Quake repairs 'not fast enough' says Sutton
The Canterbury Earthquake Recovery Authority (Cera) says private insurers have settled less than half their residential claims and need to pick up the pace if all claims are to be settled by 2016.
Speaking to the Government's Finance and Expenditure Committee, Cera chief executive Roger Sutton said work was well underway, but a long way off being complete.
"The EQC people are now half way through their physical work programme. The private insurers have settled about 40 per cent of their claims, but a lot of those have been cash settlements.
"But they're now well under way with their repair and rebuild work also."
He said the insurers rate of work was "about four times as high" as it was a year ago.
"But it still needs to increase by roughly 50 per cent if we're going to get through and complete all their work by 2016 - which is the time frame most insurers talk about getting their work done by."
Earlier this month, the Insurance Council said insurers involved in the Canterbury rebuild had either completed or agreed resolution for 87 per cent of their residential property claims.
Data collected by Cera to October 1 showed of the 24,660 dwellings with insurers, 21,250 were fully completed or in progress.
Insurance Council chief executive Tim Grafton said insurers were trying to prioritise those in vulnerable situations.
"To date insurers have completed 1240 major repairs and rebuilds, 540 of those just in the last three months, confirming the residential recovery of Canterbury is definitely ramping up," he said.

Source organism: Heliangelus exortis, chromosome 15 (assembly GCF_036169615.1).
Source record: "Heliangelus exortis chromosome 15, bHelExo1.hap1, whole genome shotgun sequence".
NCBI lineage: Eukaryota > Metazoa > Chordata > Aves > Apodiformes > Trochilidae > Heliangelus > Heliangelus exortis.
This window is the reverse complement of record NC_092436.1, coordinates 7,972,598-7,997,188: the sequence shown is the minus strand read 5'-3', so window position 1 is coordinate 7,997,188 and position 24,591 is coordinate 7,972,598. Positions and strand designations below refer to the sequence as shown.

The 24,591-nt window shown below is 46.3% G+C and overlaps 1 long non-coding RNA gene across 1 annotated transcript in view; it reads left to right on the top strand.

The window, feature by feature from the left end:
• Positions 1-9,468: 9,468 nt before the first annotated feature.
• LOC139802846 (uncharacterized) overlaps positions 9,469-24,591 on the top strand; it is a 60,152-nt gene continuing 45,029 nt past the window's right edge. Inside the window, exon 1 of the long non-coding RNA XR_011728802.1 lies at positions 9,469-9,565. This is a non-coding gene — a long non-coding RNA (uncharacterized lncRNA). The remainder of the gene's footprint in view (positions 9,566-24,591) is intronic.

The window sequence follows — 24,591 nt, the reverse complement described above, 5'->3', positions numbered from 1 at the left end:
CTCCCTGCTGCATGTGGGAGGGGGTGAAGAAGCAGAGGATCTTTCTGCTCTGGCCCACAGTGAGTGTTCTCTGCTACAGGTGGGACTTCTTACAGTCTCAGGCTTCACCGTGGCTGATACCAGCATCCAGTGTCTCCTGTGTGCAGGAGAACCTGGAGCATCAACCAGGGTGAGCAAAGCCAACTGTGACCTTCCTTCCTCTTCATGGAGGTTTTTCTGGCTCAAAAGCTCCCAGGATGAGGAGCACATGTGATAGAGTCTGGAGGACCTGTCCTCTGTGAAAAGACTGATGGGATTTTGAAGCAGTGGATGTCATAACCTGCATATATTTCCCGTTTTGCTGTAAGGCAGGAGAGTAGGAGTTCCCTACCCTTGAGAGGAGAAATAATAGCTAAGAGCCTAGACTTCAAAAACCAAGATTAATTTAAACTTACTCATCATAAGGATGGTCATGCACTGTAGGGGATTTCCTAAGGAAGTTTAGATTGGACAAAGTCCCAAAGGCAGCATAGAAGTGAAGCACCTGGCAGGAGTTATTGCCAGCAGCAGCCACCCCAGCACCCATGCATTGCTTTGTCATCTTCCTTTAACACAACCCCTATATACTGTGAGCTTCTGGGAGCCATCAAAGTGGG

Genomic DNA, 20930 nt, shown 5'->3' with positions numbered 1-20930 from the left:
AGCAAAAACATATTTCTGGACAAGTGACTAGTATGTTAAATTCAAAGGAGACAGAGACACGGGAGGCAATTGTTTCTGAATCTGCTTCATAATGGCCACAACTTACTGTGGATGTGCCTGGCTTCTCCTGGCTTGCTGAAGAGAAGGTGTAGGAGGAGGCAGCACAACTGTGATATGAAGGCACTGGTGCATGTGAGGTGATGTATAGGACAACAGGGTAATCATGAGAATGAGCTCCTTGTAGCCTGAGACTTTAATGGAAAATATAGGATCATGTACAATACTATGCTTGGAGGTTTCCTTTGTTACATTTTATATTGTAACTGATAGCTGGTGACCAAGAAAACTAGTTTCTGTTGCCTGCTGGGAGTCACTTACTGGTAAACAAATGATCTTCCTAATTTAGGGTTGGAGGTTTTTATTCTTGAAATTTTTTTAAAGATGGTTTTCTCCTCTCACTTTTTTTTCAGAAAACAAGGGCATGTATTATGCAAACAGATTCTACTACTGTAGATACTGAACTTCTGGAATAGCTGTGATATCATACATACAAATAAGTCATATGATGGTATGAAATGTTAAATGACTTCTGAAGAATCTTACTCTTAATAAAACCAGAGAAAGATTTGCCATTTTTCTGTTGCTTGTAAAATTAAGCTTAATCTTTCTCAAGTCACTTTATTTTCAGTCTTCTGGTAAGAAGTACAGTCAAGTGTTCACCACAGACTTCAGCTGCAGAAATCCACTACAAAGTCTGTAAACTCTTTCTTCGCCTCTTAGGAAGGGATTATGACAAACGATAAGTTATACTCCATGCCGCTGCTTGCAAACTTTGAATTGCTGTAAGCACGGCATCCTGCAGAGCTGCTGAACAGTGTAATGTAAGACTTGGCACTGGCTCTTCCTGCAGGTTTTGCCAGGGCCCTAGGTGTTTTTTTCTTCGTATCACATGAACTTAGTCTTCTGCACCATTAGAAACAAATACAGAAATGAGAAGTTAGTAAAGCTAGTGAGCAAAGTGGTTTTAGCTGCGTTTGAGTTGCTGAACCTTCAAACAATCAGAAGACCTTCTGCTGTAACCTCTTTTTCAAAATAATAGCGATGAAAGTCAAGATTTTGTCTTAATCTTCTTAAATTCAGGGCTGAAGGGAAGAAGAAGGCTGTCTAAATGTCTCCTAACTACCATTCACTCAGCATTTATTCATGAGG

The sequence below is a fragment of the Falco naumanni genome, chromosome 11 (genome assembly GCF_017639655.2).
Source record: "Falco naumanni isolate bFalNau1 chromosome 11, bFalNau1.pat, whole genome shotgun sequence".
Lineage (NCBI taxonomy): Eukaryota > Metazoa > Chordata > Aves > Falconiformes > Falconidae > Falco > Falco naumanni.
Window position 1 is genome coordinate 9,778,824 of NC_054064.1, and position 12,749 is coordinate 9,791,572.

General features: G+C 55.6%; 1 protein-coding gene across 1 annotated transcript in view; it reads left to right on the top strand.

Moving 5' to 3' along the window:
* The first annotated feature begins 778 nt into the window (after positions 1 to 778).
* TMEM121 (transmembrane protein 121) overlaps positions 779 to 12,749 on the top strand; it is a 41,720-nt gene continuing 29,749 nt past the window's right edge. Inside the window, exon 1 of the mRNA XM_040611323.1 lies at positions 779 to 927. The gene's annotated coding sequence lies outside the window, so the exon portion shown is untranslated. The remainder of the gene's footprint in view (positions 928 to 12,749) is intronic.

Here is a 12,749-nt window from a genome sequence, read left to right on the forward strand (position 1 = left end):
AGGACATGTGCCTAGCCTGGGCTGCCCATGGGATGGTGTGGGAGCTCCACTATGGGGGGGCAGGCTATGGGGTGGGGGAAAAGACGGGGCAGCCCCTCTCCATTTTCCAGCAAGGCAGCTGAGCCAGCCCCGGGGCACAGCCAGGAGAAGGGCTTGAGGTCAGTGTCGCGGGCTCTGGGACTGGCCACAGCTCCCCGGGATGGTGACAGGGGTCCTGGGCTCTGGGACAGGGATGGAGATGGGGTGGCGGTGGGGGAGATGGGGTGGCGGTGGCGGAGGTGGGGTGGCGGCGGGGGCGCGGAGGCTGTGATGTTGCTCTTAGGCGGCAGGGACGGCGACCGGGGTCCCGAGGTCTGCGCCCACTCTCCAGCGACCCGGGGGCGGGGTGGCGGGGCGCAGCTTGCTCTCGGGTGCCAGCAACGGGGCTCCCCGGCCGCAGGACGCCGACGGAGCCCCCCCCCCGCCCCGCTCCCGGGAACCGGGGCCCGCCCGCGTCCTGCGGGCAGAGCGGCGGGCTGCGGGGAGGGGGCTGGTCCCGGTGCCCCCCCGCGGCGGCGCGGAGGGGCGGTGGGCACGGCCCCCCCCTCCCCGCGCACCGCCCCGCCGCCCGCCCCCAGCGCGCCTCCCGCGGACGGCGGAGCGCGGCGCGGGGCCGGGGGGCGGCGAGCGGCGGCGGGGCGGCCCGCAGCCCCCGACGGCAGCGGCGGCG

Sutton said about 3000 of the 8000 properties in the red zone that needed to be cleared, had been.
"There were still about 200 or 250 families still living in the red zone, some of them are stayers, some are leaving and some are building houses and we're working through with those families at the moment.
"But we want to have those demolitions completed on the flat part of the red zone by April 2015. "
He said the rebuild of infrastructure and the CBD had "turned a corner" in the past year.
He said both the EQC and private insurers were spending about $15 million a month on the infrastructure programme.
But he denied claims from MPs that Cera had a culture of knocking down buildings that didn't fit the city's blueprint.
Many buildings throughout Christchurch might appear solid enough, but the costs of rebuilding them did not stack up, he said.
"If you walk around the outside of the town hall you'd say that actually looks pretty good as well, but ... you'd have to say it's going to take roughly the same amount of money to build a new one as it's going to [to repair]."